DEAR MISS MANNERS: I know you have recommended moving away from others who choose not to wear masks during the pandemic. What is the proper response to retail or other service providers who wear their masks hanging below their noses?
This has happened to me twice lately. At a car lot, three salesmen were lingering by the showroom door, and one had his mask below his nose. I stopped and said, “You know that mask doesn’t work if it’s not covering your nose.”
He gave me a slightly perturbed look, pulled up his mask and opened the door for me. Was I out of line?
Today, a bank clerk was opening an account for me wearing a stylish mask that was clearly too large for her. It kept dropping below her nose. After trying a few times to pull it up, she gave up and left it hanging below her nose.
Rather than say anything, I simply scooted my chair back a few more feet. This episode was all the more disconcerting because her colleague had just confided (in a separate office) that several family members were infected with COVID-19 and her father wasn’t expected to survive.
I try to get curbside delivery and order online, but it’s not always possible. What advice do you have for us to behave politely when we are compelled to conduct business in public?
GENTLE READER: Handle this just as you would if someone inadvertently had spinach in their teeth or toilet paper on a shoe: Politely point it out with the presumption of innocence, rather than blame.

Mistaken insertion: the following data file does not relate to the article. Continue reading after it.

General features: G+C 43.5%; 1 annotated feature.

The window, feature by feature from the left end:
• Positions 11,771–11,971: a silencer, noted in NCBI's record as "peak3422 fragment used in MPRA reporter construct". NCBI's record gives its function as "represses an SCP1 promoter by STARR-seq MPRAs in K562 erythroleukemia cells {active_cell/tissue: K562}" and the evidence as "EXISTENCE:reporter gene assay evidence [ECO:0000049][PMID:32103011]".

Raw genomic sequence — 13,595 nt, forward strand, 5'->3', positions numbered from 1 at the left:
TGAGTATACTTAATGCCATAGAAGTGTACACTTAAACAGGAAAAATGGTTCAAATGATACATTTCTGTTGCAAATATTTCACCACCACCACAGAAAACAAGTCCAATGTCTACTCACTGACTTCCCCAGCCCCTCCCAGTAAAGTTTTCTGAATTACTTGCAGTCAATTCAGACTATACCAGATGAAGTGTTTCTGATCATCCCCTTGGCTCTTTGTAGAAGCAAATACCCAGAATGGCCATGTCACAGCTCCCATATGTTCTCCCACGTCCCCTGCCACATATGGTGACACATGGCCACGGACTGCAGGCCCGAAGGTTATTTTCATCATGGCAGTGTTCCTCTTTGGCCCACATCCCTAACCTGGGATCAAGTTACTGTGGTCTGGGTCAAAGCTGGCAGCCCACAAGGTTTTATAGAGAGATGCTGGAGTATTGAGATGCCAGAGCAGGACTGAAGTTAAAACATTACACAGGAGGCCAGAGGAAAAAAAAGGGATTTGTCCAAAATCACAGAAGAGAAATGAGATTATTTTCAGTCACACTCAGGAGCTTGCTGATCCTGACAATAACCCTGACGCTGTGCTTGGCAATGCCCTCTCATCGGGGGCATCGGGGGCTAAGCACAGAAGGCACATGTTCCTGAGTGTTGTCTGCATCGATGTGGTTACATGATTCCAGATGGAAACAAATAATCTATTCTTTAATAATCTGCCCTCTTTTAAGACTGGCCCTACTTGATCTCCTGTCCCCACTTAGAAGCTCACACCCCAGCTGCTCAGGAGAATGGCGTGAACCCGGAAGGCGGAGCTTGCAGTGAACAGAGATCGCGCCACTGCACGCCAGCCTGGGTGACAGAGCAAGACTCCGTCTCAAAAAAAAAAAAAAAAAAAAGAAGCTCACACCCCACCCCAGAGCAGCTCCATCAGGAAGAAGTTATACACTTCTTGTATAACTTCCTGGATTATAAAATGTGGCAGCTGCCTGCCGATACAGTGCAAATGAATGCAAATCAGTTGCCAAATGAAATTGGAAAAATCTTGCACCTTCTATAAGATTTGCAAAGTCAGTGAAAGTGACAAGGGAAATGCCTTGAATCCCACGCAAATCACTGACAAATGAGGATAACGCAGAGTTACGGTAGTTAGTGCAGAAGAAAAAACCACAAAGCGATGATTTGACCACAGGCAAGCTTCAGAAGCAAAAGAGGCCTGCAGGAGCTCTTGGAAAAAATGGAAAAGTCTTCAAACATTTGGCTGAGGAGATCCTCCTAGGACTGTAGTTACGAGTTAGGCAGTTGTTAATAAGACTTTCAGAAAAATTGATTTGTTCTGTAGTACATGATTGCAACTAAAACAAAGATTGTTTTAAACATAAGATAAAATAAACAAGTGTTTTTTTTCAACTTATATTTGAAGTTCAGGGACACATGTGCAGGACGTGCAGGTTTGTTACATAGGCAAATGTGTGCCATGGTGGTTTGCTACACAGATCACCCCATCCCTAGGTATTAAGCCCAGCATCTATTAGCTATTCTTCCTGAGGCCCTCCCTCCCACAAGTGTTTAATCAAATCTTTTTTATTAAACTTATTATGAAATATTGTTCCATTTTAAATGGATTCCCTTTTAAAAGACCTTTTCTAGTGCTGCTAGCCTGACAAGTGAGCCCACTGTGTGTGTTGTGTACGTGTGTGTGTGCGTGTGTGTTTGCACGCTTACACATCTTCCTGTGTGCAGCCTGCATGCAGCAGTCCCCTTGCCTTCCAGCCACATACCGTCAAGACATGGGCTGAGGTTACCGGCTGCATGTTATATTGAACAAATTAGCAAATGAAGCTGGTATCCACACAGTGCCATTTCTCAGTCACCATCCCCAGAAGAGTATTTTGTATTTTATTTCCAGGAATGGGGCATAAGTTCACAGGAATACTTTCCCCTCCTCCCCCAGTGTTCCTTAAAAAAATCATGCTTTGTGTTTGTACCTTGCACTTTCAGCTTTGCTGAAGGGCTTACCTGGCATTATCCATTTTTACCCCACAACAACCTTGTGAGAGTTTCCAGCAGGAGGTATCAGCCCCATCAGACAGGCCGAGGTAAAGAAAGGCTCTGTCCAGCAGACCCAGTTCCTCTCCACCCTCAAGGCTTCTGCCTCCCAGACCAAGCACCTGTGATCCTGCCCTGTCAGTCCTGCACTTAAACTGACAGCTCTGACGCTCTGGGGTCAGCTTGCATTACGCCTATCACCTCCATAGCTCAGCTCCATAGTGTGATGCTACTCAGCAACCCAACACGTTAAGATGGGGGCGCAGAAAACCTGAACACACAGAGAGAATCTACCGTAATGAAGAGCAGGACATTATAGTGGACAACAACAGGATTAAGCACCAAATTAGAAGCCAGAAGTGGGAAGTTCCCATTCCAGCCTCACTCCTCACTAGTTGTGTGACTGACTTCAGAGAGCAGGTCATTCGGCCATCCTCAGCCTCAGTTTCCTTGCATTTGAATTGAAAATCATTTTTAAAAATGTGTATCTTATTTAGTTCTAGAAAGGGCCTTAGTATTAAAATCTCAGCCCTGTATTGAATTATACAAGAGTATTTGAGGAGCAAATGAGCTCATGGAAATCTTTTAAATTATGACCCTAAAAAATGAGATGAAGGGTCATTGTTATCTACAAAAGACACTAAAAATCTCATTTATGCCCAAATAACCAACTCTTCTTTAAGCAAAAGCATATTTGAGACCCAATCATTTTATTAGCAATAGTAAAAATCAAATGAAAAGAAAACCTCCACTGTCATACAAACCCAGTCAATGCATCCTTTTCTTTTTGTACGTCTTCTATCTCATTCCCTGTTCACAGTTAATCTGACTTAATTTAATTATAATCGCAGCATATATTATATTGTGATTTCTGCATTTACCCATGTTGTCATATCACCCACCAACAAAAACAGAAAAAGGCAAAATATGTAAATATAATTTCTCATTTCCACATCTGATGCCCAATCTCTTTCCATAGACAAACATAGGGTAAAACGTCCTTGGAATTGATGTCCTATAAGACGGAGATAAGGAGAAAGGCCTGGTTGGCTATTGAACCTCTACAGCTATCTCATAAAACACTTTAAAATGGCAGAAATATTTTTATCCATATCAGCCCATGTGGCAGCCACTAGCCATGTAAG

Miss Manners recommends something like, “I’m not sure if you noticed, but your mask seems to have slipped. I would help you, but of course that would defeat the purpose of protecting ourselves from spreading germs. I’ll just step back while you are fixing it.”
DEAR MISS MANNERS: My husband and I decided about 20 years ago that we would always send a written thank-you note (through the mail, with a stamp!) to anyone who invited us to their home. I would say that puts us in the minority these days, but hosts seem delighted to receive notes in the mail.
But when the original invitation is sent to a set of email addresses, we often find that after the event, most other guests use the “reply all” function to thank the host. We are then uncertain about whether we should also join in the email chain of thanks, knowing that we’ve already sent a note to the host through the mail.
If we fail to join in on the emailed thanks, does it seem to the other guests that we didn’t appreciate the invitation? But then, why are we sending both a note by mail AND an email thank-you?
GENTLE READER: Why indeed? Is it possible that the others are using “reply all” so that they can put their gratitude on display? And then once publicly lauded, consider their duty done with no further action needed?
Miss Manners dearly hopes that you will remain steadfast in your personal letter writing and not be swayed by the masses. The reward will presumably be the (continued) delight of your hosts, as it should be.